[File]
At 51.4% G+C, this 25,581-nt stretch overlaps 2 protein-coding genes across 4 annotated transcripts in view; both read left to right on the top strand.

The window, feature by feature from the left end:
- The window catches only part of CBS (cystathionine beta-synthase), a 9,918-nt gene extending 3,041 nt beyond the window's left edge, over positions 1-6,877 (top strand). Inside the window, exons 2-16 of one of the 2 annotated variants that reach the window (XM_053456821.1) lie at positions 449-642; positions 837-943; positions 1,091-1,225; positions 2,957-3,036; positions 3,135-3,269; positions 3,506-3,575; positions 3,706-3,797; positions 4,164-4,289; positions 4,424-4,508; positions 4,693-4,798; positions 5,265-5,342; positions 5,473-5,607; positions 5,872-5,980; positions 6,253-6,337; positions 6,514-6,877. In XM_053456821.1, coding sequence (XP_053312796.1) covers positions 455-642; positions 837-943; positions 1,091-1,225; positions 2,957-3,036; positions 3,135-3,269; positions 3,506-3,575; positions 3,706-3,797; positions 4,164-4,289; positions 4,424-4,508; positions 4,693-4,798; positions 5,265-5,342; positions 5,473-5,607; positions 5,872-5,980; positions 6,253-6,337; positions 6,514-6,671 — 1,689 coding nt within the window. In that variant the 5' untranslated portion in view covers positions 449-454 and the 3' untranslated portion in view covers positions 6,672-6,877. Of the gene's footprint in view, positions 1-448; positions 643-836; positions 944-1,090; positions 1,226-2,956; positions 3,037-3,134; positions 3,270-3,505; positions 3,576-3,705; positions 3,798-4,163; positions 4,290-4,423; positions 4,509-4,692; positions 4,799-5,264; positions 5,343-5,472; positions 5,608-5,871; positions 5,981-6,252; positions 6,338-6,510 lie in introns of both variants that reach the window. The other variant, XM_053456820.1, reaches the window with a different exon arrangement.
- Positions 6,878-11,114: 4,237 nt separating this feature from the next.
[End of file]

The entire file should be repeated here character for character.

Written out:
At 51.4% G+C, this 25,581-nt stretch overlaps 2 protein-coding genes across 4 annotated transcripts in view; both read left to right on the top strand.

The window, feature by feature from the left end:
- The window catches only part of CBS (cystathionine beta-synthase), a 9,918-nt gene extending 3,041 nt beyond the window's left edge, over positions 1-6,877 (top strand). Inside the window, exons 2-16 of one of the 2 annotated variants that reach the window (XM_053456821.1) lie at positions 449-642; positions 837-943; positions 1,091-1,225; positions 2,957-3,036; positions 3,135-3,269; positions 3,506-3,575; positions 3,706-3,797; positions 4,164-4,289; positions 4,424-4,508; positions 4,693-4,798; positions 5,265-5,342; positions 5,473-5,607; positions 5,872-5,980; positions 6,253-6,337; positions 6,514-6,877. In XM_053456821.1, coding sequence (XP_053312796.1) covers positions 455-642; positions 837-943; positions 1,091-1,225; positions 2,957-3,036; positions 3,135-3,269; positions 3,506-3,575; positions 3,706-3,797; positions 4,164-4,289; positions 4,424-4,508; positions 4,693-4,798; positions 5,265-5,342; positions 5,473-5,607; positions 5,872-5,980; positions 6,253-6,337; positions 6,514-6,671 — 1,689 coding nt within the window. In that variant the 5' untranslated portion in view covers positions 449-454 and the 3' untranslated portion in view covers positions 6,672-6,877. Of the gene's footprint in view, positions 1-448; positions 643-836; positions 944-1,090; positions 1,226-2,956; positions 3,037-3,134; positions 3,270-3,505; positions 3,576-3,705; positions 3,798-4,163; positions 4,290-4,423; positions 4,509-4,692; positions 4,799-5,264; positions 5,343-5,472; positions 5,608-5,871; positions 5,981-6,252; positions 6,338-6,510 lie in introns of both variants that reach the window. The other variant, XM_053456820.1, reaches the window with a different exon arrangement.
- Positions 6,878-11,114: 4,237 nt separating this feature from the next.